I NOTE with interest the item stating a comment from the chief executive of Hinchingbrooke Hospital regarding the banning of smoking in the grounds. As a nurse and ex-smoker, I am appalled at the cavalier manner in which these people can presume to dictat
I NOTE with interest the item stating a comment from the chief executive of Hinchingbrooke Hospital regarding the banning of smoking in the grounds.
As a nurse and ex-smoker, I am appalled at the cavalier manner in which these people can presume to dictate to others how they lead their lives outside of a normally, and quite correctly, controlled environment, simply because they have ownership of the grounds.
I am springing to the defence of those patients, both young and old, who are for better or worse committed smokers at their own choice. It would seem that no-one has considered the stress factors involved for these people who may well be hospitalised and undergoing quite major treatment, but would like occasionally to take an airing and indulge their habit.
Passive smoking in confined spaces may well be a factor, although I personally find the data spurious at best, and certainly should be banned inside the hospital. But outside in the fresh air?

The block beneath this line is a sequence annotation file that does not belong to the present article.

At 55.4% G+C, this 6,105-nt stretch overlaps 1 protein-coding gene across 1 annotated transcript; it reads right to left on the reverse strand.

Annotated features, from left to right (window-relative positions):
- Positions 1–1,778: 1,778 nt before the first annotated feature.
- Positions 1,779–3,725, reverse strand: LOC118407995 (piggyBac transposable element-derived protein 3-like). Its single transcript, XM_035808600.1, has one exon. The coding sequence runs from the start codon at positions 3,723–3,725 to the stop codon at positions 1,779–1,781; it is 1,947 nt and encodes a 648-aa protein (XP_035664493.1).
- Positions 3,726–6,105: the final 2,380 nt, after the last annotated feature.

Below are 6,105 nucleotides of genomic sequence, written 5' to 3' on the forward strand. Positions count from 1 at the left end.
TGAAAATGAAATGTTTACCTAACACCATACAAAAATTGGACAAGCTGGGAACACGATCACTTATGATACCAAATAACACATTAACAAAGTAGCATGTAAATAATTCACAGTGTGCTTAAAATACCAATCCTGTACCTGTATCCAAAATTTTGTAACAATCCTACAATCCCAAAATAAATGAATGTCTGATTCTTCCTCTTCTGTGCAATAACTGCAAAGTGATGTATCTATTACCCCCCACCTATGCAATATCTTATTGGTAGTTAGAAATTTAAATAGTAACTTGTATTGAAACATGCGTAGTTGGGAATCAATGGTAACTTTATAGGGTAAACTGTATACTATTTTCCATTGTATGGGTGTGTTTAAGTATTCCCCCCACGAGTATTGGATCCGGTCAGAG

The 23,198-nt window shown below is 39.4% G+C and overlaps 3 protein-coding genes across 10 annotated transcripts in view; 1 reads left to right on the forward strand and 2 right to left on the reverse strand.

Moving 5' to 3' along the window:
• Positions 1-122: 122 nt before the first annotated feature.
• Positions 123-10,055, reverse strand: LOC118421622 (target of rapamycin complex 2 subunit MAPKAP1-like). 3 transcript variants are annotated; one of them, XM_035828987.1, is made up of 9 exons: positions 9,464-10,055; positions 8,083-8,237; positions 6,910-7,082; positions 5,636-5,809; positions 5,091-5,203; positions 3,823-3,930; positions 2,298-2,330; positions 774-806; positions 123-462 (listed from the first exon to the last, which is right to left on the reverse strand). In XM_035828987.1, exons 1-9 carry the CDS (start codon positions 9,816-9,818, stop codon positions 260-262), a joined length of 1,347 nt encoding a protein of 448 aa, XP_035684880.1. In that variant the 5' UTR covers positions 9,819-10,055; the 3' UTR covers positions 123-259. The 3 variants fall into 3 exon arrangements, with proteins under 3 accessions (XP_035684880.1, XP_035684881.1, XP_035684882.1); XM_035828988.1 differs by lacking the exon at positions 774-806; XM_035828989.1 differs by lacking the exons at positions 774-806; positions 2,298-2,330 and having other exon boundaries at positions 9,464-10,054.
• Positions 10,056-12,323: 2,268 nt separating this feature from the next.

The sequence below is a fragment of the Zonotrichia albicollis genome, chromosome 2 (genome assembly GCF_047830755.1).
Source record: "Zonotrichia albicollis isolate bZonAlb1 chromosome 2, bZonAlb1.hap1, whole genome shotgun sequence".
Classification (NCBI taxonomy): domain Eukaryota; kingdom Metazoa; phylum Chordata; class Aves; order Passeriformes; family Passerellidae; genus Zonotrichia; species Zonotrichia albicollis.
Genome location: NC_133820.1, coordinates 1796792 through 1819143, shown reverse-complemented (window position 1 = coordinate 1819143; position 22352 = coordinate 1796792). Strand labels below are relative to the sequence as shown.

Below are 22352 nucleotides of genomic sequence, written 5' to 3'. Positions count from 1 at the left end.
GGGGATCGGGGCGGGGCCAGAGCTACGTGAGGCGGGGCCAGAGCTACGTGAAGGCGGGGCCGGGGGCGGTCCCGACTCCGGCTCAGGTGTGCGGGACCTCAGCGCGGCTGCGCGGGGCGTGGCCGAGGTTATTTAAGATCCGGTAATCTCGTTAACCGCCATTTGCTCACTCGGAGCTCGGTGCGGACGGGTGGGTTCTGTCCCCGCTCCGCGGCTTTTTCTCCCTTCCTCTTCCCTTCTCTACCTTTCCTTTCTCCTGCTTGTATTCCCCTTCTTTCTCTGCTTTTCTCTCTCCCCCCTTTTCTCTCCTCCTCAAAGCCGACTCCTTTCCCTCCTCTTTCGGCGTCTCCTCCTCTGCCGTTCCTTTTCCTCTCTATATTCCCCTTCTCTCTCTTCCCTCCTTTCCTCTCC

Who is kidding whom? What we are seeing is just another case of political correctness gone mad with what has become normal for the health service management, namely a lack of caring for the patients and a concentration on numbers and paperwork and a striving to appear to be efficient by angling for "good press". They clearly are trying to take a leaf out of Huntingdonshire council's book. They might even employ some PR company to help them soon.
Why do we sit back and let all these silly little people, governments included, gratify themselves with "doing what is best for us" and treating us all like fools in this increasingly granny state. Let us be quite clear. No-one is being subjected to passive smoking in the fresh air.
KATHLEEN HART, Buckden